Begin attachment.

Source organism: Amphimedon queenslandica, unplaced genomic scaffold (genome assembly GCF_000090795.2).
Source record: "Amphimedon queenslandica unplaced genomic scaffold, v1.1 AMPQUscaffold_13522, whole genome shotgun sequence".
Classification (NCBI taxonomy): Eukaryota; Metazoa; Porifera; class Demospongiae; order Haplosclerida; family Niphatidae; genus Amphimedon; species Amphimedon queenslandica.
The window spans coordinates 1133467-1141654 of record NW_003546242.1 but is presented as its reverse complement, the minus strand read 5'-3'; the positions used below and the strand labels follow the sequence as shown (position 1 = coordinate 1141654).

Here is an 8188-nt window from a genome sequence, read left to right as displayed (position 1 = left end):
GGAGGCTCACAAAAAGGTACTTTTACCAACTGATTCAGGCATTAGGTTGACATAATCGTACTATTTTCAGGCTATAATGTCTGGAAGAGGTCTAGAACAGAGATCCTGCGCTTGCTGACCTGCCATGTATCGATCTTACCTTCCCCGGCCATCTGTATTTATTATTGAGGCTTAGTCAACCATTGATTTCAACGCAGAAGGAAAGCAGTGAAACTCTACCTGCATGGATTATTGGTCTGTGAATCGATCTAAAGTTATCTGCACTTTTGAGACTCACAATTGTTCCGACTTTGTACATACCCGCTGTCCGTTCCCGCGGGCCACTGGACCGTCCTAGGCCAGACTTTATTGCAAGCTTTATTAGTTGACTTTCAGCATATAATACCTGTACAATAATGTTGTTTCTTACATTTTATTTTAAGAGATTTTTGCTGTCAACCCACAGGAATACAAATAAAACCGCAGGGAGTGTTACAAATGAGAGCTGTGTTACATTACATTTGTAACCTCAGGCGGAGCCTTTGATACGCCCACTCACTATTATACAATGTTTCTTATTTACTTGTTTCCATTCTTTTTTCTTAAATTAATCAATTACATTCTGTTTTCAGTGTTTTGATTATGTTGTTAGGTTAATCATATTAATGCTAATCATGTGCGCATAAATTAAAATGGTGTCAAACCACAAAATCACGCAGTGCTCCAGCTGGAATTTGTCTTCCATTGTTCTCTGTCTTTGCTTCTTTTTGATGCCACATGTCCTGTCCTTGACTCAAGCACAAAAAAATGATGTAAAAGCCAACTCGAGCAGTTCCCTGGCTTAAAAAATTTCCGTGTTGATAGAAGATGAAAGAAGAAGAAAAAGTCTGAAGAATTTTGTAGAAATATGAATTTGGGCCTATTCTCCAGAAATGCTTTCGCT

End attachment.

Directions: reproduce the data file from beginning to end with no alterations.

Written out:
Source organism: Amphimedon queenslandica, unplaced genomic scaffold (genome assembly GCF_000090795.2).
Source record: "Amphimedon queenslandica unplaced genomic scaffold, v1.1 AMPQUscaffold_13522, whole genome shotgun sequence".
Classification (NCBI taxonomy): Eukaryota; Metazoa; Porifera; class Demospongiae; order Haplosclerida; family Niphatidae; genus Amphimedon; species Amphimedon queenslandica.
The window spans coordinates 1133467-1141654 of record NW_003546242.1 but is presented as its reverse complement, the minus strand read 5'-3'; the positions used below and the strand labels follow the sequence as shown (position 1 = coordinate 1141654).

Here is an 8188-nt window from a genome sequence, read left to right as displayed (position 1 = left end):
GGAGGCTCACAAAAAGGTACTTTTACCAACTGATTCAGGCATTAGGTTGACATAATCGTACTATTTTCAGGCTATAATGTCTGGAAGAGGTCTAGAACAGAGATCCTGCGCTTGCTGACCTGCCATGTATCGATCTTACCTTCCCCGGCCATCTGTATTTATTATTGAGGCTTAGTCAACCATTGATTTCAACGCAGAAGGAAAGCAGTGAAACTCTACCTGCATGGATTATTGGTCTGTGAATCGATCTAAAGTTATCTGCACTTTTGAGACTCACAATTGTTCCGACTTTGTACATACCCGCTGTCCGTTCCCGCGGGCCACTGGACCGTCCTAGGCCAGACTTTATTGCAAGCTTTATTAGTTGACTTTCAGCATATAATACCTGTACAATAATGTTGTTTCTTACATTTTATTTTAAGAGATTTTTGCTGTCAACCCACAGGAATACAAATAAAACCGCAGGGAGTGTTACAAATGAGAGCTGTGTTACATTACATTTGTAACCTCAGGCGGAGCCTTTGATACGCCCACTCACTATTATACAATGTTTCTTATTTACTTGTTTCCATTCTTTTTTCTTAAATTAATCAATTACATTCTGTTTTCAGTGTTTTGATTATGTTGTTAGGTTAATCATATTAATGCTAATCATGTGCGCATAAATTAAAATGGTGTCAAACCACAAAATCACGCAGTGCTCCAGCTGGAATTTGTCTTCCATTGTTCTCTGTCTTTGCTTCTTTTTGATGCCACATGTCCTGTCCTTGACTCAAGCACAAAAAAATGATGTAAAAGCCAACTCGAGCAGTTCCCTGGCTTAAAAAATTTCCGTGTTGATAGAAGATGAAAGAAGAAGAAAAAGTCTGAAGAATTTTGTAGAAATATGAATTTGGGCCTATTCTCCAGAAATGCTTTCGCT